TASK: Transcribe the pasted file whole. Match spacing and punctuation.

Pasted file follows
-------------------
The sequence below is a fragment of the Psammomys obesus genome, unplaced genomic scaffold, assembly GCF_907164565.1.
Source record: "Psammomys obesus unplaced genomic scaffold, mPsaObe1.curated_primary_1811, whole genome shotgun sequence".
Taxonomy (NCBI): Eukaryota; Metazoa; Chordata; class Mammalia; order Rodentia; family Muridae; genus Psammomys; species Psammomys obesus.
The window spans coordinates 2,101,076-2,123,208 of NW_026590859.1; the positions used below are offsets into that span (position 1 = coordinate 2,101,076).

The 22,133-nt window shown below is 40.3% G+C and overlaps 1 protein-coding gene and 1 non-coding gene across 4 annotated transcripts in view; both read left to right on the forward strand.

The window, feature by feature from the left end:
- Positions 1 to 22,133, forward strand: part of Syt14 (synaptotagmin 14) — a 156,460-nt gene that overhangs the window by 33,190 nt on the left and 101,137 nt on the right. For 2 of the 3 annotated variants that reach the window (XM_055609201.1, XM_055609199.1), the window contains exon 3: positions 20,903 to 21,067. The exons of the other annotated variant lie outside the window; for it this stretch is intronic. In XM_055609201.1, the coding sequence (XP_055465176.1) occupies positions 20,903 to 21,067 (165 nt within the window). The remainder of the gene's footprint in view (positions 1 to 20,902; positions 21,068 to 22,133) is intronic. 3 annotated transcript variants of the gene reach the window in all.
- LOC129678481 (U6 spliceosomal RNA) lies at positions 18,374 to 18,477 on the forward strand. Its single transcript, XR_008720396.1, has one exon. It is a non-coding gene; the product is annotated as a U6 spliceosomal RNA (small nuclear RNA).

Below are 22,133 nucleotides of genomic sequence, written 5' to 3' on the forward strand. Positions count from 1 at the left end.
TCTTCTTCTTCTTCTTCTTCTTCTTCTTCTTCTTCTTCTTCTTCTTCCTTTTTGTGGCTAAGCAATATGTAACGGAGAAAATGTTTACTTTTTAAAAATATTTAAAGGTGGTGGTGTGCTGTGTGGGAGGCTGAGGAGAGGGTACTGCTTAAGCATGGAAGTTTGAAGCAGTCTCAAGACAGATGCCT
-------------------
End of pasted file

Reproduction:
The sequence below is a fragment of the Psammomys obesus genome, unplaced genomic scaffold, assembly GCF_907164565.1.
Source record: "Psammomys obesus unplaced genomic scaffold, mPsaObe1.curated_primary_1811, whole genome shotgun sequence".
Taxonomy (NCBI): Eukaryota; Metazoa; Chordata; class Mammalia; order Rodentia; family Muridae; genus Psammomys; species Psammomys obesus.
The window spans coordinates 2,101,076-2,123,208 of NW_026590859.1; the positions used below are offsets into that span (position 1 = coordinate 2,101,076).

The 22,133-nt window shown below is 40.3% G+C and overlaps 1 protein-coding gene and 1 non-coding gene across 4 annotated transcripts in view; both read left to right on the forward strand.

The window, feature by feature from the left end:
- Positions 1 to 22,133, forward strand: part of Syt14 (synaptotagmin 14) — a 156,460-nt gene that overhangs the window by 33,190 nt on the left and 101,137 nt on the right. For 2 of the 3 annotated variants that reach the window (XM_055609201.1, XM_055609199.1), the window contains exon 3: positions 20,903 to 21,067. The exons of the other annotated variant lie outside the window; for it this stretch is intronic. In XM_055609201.1, the coding sequence (XP_055465176.1) occupies positions 20,903 to 21,067 (165 nt within the window). The remainder of the gene's footprint in view (positions 1 to 20,902; positions 21,068 to 22,133) is intronic. 3 annotated transcript variants of the gene reach the window in all.
- LOC129678481 (U6 spliceosomal RNA) lies at positions 18,374 to 18,477 on the forward strand. Its single transcript, XR_008720396.1, has one exon. It is a non-coding gene; the product is annotated as a U6 spliceosomal RNA (small nuclear RNA).

Below are 22,133 nucleotides of genomic sequence, written 5' to 3' on the forward strand. Positions count from 1 at the left end.
TCTTCTTCTTCTTCTTCTTCTTCTTCTTCTTCTTCTTCTTCTTCTTCCTTTTTGTGGCTAAGCAATATGTAACGGAGAAAATGTTTACTTTTTAAAAATATTTAAAGGTGGTGGTGTGCTGTGTGGGAGGCTGAGGAGAGGGTACTGCTTAAGCATGGAAGTTTGAAGCAGTCTCAAGACAGATGCCT